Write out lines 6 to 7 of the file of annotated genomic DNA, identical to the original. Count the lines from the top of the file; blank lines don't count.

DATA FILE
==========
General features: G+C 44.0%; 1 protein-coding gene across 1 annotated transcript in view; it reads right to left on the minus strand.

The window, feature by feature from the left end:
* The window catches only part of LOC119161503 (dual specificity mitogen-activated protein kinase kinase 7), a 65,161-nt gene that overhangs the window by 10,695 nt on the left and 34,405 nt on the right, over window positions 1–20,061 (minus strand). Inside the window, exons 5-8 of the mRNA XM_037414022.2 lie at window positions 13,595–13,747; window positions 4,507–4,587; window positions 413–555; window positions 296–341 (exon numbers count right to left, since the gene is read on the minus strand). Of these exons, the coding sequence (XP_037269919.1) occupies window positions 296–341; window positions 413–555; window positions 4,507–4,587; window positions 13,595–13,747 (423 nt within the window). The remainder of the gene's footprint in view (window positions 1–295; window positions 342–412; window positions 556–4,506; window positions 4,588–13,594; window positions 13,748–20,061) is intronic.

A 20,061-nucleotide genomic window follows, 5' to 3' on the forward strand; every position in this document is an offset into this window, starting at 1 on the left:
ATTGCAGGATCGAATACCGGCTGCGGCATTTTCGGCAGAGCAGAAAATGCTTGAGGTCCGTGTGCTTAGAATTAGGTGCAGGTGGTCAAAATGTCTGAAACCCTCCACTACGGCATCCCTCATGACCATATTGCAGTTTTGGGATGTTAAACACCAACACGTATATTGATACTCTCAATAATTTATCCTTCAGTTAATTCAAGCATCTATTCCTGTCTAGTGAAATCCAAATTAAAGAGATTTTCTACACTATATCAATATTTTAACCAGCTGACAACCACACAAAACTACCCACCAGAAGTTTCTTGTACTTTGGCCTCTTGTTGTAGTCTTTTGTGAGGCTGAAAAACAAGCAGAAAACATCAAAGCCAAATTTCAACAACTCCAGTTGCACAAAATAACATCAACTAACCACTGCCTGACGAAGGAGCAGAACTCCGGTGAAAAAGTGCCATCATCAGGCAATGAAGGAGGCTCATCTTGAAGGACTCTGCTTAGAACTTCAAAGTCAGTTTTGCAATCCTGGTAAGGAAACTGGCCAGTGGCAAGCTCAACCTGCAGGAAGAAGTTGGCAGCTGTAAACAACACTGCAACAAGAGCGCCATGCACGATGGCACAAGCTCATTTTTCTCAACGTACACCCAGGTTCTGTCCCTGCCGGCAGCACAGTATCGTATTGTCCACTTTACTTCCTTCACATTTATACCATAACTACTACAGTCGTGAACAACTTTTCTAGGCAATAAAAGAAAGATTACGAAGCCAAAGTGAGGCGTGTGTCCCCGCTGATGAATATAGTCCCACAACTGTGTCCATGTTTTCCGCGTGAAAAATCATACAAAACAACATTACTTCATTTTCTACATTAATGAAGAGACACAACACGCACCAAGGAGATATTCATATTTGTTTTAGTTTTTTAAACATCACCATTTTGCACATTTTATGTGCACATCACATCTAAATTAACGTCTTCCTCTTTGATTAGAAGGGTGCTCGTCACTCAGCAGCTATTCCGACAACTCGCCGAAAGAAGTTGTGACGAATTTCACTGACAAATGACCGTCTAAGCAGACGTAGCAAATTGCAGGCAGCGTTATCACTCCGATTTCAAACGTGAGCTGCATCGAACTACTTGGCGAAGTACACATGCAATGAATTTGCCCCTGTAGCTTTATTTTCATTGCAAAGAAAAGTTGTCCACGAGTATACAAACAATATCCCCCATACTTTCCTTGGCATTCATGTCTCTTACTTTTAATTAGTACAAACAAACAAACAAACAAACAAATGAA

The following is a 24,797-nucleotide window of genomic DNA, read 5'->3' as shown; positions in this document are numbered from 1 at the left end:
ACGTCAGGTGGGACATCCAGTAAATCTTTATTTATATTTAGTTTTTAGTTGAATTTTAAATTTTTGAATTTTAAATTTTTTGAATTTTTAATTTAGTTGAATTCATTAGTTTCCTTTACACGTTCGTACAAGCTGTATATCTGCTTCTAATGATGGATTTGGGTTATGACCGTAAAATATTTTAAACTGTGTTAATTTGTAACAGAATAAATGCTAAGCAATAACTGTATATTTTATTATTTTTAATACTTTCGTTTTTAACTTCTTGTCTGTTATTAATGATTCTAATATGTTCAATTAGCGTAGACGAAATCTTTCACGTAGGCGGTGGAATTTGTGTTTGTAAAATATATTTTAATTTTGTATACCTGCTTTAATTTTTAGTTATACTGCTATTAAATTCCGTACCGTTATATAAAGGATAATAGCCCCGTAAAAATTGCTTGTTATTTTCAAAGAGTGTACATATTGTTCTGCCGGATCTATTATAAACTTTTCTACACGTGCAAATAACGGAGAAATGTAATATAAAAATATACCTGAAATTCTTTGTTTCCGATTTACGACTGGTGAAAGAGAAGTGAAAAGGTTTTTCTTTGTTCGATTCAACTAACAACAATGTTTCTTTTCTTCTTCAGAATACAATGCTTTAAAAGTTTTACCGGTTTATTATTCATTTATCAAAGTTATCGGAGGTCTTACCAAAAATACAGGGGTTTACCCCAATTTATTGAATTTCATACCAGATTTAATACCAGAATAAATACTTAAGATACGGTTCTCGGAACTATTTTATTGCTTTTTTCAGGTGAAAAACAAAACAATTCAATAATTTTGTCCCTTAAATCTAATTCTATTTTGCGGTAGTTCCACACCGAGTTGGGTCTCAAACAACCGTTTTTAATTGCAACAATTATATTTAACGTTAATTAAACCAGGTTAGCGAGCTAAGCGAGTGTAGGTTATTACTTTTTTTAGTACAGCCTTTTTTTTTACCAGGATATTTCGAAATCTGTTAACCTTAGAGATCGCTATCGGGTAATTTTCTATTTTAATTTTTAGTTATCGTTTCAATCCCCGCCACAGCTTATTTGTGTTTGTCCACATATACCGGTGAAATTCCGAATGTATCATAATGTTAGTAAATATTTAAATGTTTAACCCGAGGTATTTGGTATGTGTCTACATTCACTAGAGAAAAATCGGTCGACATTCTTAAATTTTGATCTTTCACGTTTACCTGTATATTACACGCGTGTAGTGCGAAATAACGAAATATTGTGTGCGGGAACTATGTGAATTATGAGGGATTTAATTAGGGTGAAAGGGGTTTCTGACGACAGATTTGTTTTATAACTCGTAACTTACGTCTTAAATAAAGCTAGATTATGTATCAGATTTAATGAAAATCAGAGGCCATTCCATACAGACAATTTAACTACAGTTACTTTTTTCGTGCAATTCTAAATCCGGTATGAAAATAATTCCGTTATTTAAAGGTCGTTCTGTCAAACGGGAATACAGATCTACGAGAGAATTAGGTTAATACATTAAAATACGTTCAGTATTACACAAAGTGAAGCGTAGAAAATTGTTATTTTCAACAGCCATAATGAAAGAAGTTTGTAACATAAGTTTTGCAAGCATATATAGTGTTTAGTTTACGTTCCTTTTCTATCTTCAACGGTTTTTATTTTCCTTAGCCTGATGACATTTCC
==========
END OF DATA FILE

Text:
The following is a 24,797-nucleotide window of genomic DNA, read 5'->3' as shown; positions in this document are numbered from 1 at the left end:
ACGTCAGGTGGGACATCCAGTAAATCTTTATTTATATTTAGTTTTTAGTTGAATTTTAAATTTTTGAATTTTAAATTTTTTGAATTTTTAATTTAGTTGAATTCATTAGTTTCCTTTACACGTTCGTACAAGCTGTATATCTGCTTCTAATGATGGATTTGGGTTATGACCGTAAAATATTTTAAACTGTGTTAATTTGTAACAGAATAAATGCTAAGCAATAACTGTATATTTTATTATTTTTAATACTTTCGTTTTTAACTTCTTGTCTGTTATTAATGATTCTAATATGTTCAATTAGCGTAGACGAAATCTTTCACGTAGGCGGTGGAATTTGTGTTTGTAAAATATATTTTAATTTTGTATACCTGCTTTAATTTTTAGTTATACTGCTATTAAATTCCGTACCGTTATATAAAGGATAATAGCCCCGTAAAAATTGCTTGTTATTTTCAAAGAGTGTACATATTGTTCTGCCGGATCTATTATAAACTTTTCTACACGTGCAAATAACGGAGAAATGTAATATAAAAATATACCTGAAATTCTTTGTTTCCGATTTACGACTGGTGAAAGAGAAGTGAAAAGGTTTTTCTTTGTTCGATTCAACTAACAACAATGTTTCTTTTCTTCTTCAGAATACAATGCTTTAAAAGTTTTACCGGTTTATTATTCATTTATCAAAGTTATCGGAGGTCTTACCAAAAATACAGGGGTTTACCCCAATTTATTGAATTTCATACCAGATTTAATACCAGAATAAATACTTAAGATACGGTTCTCGGAACTATTTTATTGCTTTTTTCAGGTGAAAAACAAAACAATTCAATAATTTTGTCCCTTAAATCTAATTCTATTTTGCGGTAGTTCCACACCGAGTTGGGTCTCAAACAACCGTTTTTAATTGCAACAATTATATTTAACGTTAATTAAACCAGGTTAGCGAGCTAAGCGAGTGTAGGTTATTACTTTTTTTAGTACAGCCTTTTTTTTTACCAGGATATTTCGAAATCTGTTAACCTTAGAGATCGCTATCGGGTAATTTTCTATTTTAATTTTTAGTTATCGTTTCAATCCCCGCCACAGCTTATTTGTGTTTGTCCACATATACCGGTGAAATTCCGAATGTATCATAATGTTAGTAAATATTTAAATGTTTAACCCGAGGTATTTGGTATGTGTCTACATTCACTAGAGAAAAATCGGTCGACATTCTTAAATTTTGATCTTTCACGTTTACCTGTATATTACACGCGTGTAGTGCGAAATAACGAAATATTGTGTGCGGGAACTATGTGAATTATGAGGGATTTAATTAGGGTGAAAGGGGTTTCTGACGACAGATTTGTTTTATAACTCGTAACTTACGTCTTAAATAAAGCTAGATTATGTATCAGATTTAATGAAAATCAGAGGCCATTCCATACAGACAATTTAACTACAGTTACTTTTTTCGTGCAATTCTAAATCCGGTATGAAAATAATTCCGTTATTTAAAGGTCGTTCTGTCAAACGGGAATACAGATCTACGAGAGAATTAGGTTAATACATTAAAATACGTTCAGTATTACACAAAGTGAAGCGTAGAAAATTGTTATTTTCAACAGCCATAATGAAAGAAGTTTGTAACATAAGTTTTGCAAGCATATATAGTGTTTAGTTTACGTTCCTTTTCTATCTTCAACGGTTTTTATTTTCCTTAGCCTGATGACATTTCC